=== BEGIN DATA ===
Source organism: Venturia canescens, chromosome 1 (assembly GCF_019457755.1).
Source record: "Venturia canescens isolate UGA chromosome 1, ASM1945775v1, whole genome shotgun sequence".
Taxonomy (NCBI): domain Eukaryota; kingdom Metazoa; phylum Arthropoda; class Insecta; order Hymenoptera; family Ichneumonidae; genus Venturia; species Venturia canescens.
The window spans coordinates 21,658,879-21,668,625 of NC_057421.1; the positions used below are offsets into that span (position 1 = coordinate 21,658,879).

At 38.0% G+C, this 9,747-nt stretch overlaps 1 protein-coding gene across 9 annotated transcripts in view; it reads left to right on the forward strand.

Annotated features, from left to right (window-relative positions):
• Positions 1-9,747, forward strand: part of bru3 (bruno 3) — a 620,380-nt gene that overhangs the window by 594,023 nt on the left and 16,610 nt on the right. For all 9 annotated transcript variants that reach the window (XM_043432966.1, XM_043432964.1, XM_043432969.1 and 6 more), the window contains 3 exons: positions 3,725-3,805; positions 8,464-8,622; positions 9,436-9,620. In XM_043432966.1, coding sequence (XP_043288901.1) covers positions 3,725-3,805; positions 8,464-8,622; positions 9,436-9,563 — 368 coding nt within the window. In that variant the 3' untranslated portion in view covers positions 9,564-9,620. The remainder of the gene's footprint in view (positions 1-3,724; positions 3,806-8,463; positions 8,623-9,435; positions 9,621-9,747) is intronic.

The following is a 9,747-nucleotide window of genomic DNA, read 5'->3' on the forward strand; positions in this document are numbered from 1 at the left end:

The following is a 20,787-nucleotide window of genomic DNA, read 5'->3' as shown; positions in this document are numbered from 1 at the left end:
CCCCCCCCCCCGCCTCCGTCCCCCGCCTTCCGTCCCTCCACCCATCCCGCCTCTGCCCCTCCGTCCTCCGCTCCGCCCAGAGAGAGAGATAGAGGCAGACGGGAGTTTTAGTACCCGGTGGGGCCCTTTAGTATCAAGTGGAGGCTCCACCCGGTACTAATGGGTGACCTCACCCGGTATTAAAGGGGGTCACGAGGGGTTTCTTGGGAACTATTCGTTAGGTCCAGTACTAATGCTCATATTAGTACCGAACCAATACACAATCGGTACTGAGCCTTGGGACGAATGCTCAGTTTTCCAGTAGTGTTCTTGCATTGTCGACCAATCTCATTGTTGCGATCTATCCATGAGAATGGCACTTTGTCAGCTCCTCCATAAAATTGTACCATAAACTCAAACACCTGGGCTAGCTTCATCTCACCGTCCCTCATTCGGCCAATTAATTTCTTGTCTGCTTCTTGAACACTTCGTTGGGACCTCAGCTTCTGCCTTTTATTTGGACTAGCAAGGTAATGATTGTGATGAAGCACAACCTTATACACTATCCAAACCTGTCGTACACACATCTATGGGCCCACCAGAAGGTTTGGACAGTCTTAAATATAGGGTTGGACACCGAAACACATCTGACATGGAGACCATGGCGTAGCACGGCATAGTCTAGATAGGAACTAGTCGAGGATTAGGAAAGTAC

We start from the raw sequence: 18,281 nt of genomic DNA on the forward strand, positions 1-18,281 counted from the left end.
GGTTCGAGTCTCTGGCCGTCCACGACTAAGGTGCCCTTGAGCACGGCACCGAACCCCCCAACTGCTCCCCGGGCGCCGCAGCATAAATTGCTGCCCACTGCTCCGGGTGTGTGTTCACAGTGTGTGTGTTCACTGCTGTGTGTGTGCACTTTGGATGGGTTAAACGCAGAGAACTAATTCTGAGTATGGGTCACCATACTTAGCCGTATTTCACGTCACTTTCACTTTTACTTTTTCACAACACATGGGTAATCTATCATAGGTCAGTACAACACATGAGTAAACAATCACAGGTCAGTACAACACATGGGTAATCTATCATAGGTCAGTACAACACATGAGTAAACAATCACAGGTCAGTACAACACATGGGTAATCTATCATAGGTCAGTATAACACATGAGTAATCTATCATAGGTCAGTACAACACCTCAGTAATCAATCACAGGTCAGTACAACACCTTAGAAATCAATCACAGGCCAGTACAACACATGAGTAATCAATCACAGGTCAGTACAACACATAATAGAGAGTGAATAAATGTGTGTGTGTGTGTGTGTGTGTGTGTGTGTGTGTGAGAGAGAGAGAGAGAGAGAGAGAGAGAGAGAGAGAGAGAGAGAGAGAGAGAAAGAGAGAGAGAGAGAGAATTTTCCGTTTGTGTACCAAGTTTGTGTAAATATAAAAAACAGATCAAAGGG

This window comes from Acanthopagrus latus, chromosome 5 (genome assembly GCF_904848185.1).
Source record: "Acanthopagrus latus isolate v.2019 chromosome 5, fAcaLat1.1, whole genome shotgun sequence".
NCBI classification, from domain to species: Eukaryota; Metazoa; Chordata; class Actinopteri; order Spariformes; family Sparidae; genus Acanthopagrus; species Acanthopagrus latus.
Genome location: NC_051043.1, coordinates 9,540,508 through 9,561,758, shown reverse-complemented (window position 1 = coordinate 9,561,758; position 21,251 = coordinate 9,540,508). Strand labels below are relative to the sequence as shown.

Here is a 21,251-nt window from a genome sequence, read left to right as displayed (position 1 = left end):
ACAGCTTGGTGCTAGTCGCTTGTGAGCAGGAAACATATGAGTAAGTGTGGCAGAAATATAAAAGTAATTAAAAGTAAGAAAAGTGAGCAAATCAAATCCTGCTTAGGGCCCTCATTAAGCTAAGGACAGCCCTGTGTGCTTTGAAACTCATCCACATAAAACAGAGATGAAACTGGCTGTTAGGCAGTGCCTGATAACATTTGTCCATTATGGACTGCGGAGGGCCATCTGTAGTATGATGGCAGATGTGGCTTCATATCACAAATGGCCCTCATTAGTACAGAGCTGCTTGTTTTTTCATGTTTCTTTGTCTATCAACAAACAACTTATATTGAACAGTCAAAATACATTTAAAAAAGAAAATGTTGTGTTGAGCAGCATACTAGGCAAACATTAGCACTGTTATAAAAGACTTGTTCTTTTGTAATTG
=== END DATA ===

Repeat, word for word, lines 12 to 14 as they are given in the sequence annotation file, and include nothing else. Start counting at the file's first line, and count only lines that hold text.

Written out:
GGTTCGAGTCTCTGGCCGTCCACGACTAAGGTGCCCTTGAGCACGGCACCGAACCCCCCAACTGCTCCCCGGGCGCCGCAGCATAAATTGCTGCCCACTGCTCCGGGTGTGTGTTCACAGTGTGTGTGTTCACTGCTGTGTGTGTGCACTTTGGATGGGTTAAACGCAGAGAACTAATTCTGAGTATGGGTCACCATACTTAGCCGTATTTCACGTCACTTTCACTTTTACTTTTTCACAACACATGGGTAATCTATCATAGGTCAGTACAACACATGAGTAAACAATCACAGGTCAGTACAACACATGGGTAATCTATCATAGGTCAGTACAACACATGAGTAAACAATCACAGGTCAGTACAACACATGGGTAATCTATCATAGGTCAGTATAACACATGAGTAATCTATCATAGGTCAGTACAACACCTCAGTAATCAATCACAGGTCAGTACAACACCTTAGAAATCAATCACAGGCCAGTACAACACATGAGTAATCAATCACAGGTCAGTACAACACATAATAGAGAGTGAATAAATGTGTGTGTGTGTGTGTGTGTGTGTGTGTGTGTGTGAGAGAGAGAGAGAGAGAGAGAGAGAGAGAGAGAGAGAGAGAGAGAGAGAGAAAGAGAGAGAGAGAGAGAATTTTCCGTTTGTGTACCAAGTTTGTGTAAATATAAAAAACAGATCAAAGGG

This window comes from Acanthopagrus latus, chromosome 5 (genome assembly GCF_904848185.1).
Source record: "Acanthopagrus latus isolate v.2019 chromosome 5, fAcaLat1.1, whole genome shotgun sequence".